Skip to main content

Michael Caine

No more movies, I’m writing a novel

Michael and Shakira Caine in Beverly Hills, 1984. Paul Harris/Getty Images

Recently, Michael Caine was sent a script that had his character sprinting away from a gang of crooks. The very idea was laughable, the 88-year-old actor tells Xan Brooks in The Guardian – I’ve got a gammy leg and a dodgy spine. “I can’t walk, let alone run.” Still, after 75 years in show business, Caine has starred in more than 150 movies, won two Oscars and received a knighthood. “I think I’ve done enough.”

Now he has turned to fiction – he wrote his first novel over lockdown. Due out next year, If You Don’t Want to Die is a thriller: “I’m not trying to replace Shakespeare here.” He is still making tweaks – “Paragraphs, punctuation, all that” – but the story follows two rubbish collectors in the East End. He pauses dramatically. “And they find uranium in the rubbish.”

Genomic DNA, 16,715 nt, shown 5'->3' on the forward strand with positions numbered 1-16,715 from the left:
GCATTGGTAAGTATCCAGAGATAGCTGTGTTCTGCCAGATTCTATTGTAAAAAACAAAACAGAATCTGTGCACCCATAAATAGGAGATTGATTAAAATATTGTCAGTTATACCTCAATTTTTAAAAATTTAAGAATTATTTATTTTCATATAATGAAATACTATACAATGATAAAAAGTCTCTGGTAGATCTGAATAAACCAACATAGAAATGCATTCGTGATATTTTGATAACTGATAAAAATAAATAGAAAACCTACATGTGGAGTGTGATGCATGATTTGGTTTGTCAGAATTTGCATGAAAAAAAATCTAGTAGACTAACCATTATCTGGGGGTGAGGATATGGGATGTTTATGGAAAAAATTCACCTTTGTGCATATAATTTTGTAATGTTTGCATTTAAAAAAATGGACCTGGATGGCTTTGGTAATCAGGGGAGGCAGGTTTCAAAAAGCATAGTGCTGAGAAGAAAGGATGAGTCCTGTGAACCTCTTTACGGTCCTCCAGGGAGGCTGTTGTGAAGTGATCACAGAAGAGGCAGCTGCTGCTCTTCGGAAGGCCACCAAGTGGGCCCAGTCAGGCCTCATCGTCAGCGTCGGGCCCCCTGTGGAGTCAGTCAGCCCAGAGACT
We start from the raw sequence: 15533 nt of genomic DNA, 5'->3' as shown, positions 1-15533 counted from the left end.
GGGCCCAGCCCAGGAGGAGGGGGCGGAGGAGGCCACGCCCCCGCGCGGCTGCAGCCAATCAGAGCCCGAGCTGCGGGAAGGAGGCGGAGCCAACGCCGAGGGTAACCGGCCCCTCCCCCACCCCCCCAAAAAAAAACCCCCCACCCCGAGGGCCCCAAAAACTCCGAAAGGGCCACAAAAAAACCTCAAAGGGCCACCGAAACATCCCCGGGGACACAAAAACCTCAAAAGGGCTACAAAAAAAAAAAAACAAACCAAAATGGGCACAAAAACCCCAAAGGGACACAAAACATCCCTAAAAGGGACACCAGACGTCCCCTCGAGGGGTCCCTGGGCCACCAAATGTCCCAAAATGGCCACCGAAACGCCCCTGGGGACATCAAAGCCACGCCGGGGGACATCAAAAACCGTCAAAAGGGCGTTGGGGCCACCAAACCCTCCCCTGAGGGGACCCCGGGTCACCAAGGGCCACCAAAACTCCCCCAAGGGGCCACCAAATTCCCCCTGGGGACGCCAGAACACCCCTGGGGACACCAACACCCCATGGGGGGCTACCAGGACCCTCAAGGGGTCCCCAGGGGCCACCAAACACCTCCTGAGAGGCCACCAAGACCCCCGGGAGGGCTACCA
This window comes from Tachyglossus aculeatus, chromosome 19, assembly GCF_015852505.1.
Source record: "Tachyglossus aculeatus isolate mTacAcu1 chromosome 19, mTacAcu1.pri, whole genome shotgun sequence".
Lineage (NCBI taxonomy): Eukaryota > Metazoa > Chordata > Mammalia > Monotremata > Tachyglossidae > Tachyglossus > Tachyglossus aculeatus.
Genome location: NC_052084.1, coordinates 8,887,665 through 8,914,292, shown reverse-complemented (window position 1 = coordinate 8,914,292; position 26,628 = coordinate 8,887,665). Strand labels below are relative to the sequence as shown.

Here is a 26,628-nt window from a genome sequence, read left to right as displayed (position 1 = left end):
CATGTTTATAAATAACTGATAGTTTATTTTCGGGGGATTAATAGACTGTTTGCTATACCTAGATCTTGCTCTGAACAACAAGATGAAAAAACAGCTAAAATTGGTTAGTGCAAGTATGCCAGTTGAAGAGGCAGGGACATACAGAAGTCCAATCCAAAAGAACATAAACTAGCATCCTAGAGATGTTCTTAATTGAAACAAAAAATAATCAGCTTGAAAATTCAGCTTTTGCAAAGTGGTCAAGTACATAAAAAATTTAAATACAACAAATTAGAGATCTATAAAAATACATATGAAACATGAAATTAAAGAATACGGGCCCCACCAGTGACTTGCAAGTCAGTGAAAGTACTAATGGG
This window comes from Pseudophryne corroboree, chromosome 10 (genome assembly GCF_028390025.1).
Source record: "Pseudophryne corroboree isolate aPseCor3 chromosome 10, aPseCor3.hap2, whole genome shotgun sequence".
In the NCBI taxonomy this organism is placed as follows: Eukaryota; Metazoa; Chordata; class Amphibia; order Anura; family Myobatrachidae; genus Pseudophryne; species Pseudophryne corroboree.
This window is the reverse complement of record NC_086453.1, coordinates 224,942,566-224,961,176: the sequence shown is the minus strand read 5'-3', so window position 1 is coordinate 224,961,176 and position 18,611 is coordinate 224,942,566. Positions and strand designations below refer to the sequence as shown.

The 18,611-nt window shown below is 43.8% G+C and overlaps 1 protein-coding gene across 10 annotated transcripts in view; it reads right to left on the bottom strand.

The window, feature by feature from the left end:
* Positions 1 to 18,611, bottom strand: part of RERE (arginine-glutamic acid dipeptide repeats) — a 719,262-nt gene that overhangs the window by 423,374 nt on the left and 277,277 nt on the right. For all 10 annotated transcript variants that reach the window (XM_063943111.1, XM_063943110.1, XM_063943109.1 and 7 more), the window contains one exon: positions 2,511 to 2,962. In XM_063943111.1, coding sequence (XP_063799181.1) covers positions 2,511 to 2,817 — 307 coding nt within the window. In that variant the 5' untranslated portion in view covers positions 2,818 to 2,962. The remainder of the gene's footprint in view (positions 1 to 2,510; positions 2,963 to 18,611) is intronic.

He knows the East End well. Caine grew up in Bermondsey, south London, and is famous for his “undiluted Thames accent”. He was born Maurice Micklewhite – his father, a fish-market porter, was also called Maurice Micklewhite – but ditched the name as soon as he became an actor. Now he has Michael Caine in his passport and lives in Surrey with Shakira, his wife of 48 years. Anyone who would still call me Maurice is either dead or living in Bermondsey, he shrugs. “And I don’t go to Bermondsey.” Is he not still Maurice deep down? “No. The day I became Michael Caine, that was it – I was Michael Caine. I wasn’t Maurice any more, I was a completely different person. And it was amazing. It was fabulous.”